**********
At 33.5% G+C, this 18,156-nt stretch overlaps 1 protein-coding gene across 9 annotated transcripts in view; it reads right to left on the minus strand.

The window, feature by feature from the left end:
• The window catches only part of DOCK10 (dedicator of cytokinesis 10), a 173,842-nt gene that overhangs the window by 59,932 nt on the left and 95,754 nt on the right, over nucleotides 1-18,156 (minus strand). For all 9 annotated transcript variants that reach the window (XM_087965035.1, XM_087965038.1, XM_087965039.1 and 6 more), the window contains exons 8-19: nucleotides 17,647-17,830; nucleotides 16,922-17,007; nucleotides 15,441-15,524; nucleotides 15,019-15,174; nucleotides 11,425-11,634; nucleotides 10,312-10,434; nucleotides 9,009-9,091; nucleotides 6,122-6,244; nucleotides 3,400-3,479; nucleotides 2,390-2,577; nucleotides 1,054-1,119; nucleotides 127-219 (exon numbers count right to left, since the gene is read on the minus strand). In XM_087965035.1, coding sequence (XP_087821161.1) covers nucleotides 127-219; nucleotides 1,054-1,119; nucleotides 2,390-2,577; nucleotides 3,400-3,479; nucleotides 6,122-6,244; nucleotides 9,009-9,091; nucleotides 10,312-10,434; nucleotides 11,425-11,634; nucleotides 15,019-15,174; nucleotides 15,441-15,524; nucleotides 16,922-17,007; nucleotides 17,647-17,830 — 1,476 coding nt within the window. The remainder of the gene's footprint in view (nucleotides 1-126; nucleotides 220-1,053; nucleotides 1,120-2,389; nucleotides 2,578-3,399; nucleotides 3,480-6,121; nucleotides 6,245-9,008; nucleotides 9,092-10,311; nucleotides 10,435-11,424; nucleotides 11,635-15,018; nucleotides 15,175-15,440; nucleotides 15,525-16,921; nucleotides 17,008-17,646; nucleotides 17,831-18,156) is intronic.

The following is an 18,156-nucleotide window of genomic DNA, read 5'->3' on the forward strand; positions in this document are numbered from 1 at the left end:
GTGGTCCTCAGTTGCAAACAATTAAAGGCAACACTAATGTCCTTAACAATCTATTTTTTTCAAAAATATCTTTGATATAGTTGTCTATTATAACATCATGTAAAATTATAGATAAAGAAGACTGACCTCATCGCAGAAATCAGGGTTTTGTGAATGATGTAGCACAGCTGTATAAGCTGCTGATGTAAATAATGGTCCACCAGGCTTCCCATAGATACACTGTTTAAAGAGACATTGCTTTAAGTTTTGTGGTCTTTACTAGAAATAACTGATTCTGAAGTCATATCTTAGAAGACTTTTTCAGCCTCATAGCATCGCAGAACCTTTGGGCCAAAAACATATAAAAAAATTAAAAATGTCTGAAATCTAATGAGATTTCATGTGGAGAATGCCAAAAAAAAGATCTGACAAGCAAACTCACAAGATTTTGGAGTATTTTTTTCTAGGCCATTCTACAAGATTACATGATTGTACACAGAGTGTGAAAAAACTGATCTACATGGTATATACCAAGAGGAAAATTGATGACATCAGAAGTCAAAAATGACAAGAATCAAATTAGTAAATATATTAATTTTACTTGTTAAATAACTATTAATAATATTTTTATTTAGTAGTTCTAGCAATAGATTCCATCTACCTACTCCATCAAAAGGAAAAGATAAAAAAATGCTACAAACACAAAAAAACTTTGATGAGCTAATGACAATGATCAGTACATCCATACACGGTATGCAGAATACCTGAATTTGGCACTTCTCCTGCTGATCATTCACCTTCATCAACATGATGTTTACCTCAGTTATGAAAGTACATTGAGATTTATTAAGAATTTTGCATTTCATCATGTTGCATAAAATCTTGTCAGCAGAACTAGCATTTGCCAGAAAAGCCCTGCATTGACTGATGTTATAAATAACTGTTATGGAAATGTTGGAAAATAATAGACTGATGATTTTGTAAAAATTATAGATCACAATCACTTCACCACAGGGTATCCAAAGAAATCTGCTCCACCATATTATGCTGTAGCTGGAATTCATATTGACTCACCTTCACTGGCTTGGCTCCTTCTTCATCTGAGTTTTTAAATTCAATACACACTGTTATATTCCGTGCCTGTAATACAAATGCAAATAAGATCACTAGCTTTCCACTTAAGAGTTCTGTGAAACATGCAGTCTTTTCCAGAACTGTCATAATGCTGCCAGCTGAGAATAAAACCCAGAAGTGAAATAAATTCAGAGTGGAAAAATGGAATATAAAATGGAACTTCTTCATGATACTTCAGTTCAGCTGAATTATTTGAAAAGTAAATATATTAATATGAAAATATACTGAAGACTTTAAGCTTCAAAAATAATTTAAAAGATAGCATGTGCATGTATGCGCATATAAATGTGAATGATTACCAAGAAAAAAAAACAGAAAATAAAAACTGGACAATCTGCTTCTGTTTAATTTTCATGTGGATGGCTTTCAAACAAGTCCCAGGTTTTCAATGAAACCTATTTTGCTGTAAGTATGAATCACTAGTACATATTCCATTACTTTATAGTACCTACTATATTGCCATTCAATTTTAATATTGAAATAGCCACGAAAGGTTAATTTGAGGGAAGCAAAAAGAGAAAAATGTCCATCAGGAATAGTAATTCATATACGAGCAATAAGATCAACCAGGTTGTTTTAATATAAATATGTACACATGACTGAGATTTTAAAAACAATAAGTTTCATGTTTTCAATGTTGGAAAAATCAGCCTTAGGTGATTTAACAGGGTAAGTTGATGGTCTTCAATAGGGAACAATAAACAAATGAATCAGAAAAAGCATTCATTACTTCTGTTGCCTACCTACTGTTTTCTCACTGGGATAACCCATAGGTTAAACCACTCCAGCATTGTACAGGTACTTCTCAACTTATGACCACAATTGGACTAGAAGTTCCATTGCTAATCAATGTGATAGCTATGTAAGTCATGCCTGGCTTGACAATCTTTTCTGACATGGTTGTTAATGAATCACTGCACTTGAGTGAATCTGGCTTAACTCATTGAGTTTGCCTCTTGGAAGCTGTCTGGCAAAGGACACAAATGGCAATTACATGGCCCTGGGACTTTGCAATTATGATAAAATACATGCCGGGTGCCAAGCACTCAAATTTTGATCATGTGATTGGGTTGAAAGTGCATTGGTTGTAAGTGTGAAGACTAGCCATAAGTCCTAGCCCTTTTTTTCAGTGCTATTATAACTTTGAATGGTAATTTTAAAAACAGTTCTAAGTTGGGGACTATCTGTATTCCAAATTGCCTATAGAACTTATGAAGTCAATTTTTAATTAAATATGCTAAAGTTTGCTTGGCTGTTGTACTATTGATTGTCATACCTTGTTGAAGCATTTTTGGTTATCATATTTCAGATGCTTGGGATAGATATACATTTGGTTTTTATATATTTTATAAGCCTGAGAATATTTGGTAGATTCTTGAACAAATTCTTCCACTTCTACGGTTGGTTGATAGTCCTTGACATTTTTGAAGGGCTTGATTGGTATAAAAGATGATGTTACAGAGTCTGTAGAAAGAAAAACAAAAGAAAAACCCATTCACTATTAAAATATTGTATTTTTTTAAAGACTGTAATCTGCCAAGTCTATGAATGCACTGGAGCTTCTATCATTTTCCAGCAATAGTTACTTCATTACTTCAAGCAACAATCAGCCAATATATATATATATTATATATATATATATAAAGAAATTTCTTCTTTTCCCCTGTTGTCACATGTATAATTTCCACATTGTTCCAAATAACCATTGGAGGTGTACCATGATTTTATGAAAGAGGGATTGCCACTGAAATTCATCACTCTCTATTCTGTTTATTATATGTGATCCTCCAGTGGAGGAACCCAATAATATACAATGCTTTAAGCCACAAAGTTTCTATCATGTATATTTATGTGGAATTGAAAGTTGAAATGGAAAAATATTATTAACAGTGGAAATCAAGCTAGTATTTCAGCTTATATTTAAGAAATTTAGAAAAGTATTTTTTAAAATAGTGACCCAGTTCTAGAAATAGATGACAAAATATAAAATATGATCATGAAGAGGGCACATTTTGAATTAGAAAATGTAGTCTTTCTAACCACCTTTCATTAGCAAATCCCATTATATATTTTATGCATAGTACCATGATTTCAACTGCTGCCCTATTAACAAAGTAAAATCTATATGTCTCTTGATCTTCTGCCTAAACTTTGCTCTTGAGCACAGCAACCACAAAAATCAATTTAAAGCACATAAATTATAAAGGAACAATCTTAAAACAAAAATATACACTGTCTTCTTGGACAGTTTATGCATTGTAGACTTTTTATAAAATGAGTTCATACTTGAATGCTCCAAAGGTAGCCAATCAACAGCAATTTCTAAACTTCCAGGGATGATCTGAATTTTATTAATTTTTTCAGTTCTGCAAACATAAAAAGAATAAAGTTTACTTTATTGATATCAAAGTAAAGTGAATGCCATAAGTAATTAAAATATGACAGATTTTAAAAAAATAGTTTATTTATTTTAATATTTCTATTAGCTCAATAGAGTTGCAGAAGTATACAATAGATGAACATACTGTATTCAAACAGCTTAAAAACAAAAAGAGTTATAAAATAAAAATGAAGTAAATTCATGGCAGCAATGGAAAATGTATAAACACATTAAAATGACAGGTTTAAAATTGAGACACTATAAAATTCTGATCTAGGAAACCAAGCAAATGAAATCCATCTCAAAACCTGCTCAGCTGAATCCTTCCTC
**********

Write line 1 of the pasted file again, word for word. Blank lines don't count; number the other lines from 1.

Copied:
At 33.5% G+C, this 18,156-nt stretch overlaps 1 protein-coding gene across 9 annotated transcripts in view; it reads right to left on the minus strand.